2. Statement of the Prior Art A few short years ago intravenous catheters were placed by a doctor making a surgical incision or cutdown in the skin and vein so that the distal end of a catheter could be inserted directly into the vein and threaded a limited distance therein as desired. Recently, needle and catheter devices have been marketed which made it possible to place an intravenous catheter by using the needle portion of the device to penetrate the intact skin for the catheter. That is, during a medical procedure requiring the use of an intravenous catheter having a fitting on the proximal end thereofor having a funnel-shaped proximal end portion, difficulty has been experienced in disposing of the cannulated needle after the catheter has been placed. At least three methods have been known to have been used heretofore. The first method incorporates the use of a relatively large bore needle with a flexible catheter passing through said bore. The needle with the distal end of the catheter nested therein is first inserted into the vein of the patient whereupon the catheter is threaded through the needle into the vein an appropriate distance. The needle is then withdrawn from the wound, leaving the catheter in place. The needle, due to the fitting or funnel on the catheter, cannot be removed from the catheter and because of its stiffness and its sharp point must now be secured to the patient and to the catheter in such a way as to prevent the needle from rupturing the catheter or from further puncturing the arm ofthe patient. This last-mentioned procedure wastes considerable length of catheter and requires an additional encumbrance to the patient where the needle is taped down to protect the catheter. Another disadvantage of this system lies in the fact that once the needle is removed from the vein, it becomes almost impossible to advance the catheter further.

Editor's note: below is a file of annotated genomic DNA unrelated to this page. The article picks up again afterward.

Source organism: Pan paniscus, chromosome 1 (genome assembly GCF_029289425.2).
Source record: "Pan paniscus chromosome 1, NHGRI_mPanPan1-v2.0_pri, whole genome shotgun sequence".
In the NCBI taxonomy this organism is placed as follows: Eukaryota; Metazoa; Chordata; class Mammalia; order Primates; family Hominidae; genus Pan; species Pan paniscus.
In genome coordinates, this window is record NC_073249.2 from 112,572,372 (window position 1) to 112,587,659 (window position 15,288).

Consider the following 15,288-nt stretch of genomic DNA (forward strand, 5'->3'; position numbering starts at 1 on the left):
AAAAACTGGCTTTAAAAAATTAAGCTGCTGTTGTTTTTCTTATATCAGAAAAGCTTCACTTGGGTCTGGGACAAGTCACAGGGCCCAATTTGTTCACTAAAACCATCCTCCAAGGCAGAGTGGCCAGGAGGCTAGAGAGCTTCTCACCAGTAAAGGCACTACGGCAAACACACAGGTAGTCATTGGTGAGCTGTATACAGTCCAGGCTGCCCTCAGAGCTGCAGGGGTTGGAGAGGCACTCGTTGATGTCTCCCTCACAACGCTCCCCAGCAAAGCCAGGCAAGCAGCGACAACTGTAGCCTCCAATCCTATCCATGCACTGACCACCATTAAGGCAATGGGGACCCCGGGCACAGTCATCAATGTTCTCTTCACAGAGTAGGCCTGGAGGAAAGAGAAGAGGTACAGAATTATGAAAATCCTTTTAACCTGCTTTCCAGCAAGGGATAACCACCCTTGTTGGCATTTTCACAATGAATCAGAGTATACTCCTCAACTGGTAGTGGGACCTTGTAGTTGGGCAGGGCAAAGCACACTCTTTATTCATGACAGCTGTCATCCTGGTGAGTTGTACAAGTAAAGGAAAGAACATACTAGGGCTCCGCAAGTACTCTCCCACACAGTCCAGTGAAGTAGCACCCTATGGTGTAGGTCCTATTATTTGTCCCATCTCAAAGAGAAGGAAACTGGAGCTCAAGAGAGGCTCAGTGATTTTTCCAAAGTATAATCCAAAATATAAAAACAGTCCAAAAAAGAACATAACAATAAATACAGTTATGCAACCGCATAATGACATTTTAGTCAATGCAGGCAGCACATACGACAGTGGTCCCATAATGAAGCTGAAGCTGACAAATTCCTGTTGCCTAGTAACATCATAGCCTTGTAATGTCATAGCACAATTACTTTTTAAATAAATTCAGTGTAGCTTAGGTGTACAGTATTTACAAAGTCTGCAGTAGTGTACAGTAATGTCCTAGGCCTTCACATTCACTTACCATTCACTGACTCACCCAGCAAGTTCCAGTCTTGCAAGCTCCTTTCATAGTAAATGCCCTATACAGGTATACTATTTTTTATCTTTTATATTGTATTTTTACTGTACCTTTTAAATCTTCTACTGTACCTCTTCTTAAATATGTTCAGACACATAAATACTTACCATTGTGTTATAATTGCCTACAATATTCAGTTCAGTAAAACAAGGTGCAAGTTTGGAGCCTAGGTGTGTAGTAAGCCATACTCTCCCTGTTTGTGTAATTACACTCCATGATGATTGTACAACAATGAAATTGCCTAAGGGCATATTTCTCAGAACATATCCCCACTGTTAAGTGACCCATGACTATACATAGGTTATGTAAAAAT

Another disadvantage of this system is that the catheter has to be threaded through the needle while the needle is in position in the vein of the patient. During the medical procedures requiring the use of intravenous catheters it is often necessary to manipulate the catheter in and out of the vein to pass the distal end past an obstruction in the vein. Using the needle as the guiding means for the catheter into the vein, any backward movement on the catheter causes the heel on the beveled needle to cut into the catheter and has been known to completely sever the catheter so that the severed portion will float freely in the vein of the patient creating medical complications. In addition, if the patient should move or flex the portion of the body where the needle has been inserted, it could cause the needle to damage the inside wall of the vein or to even puncture another opening in the vein.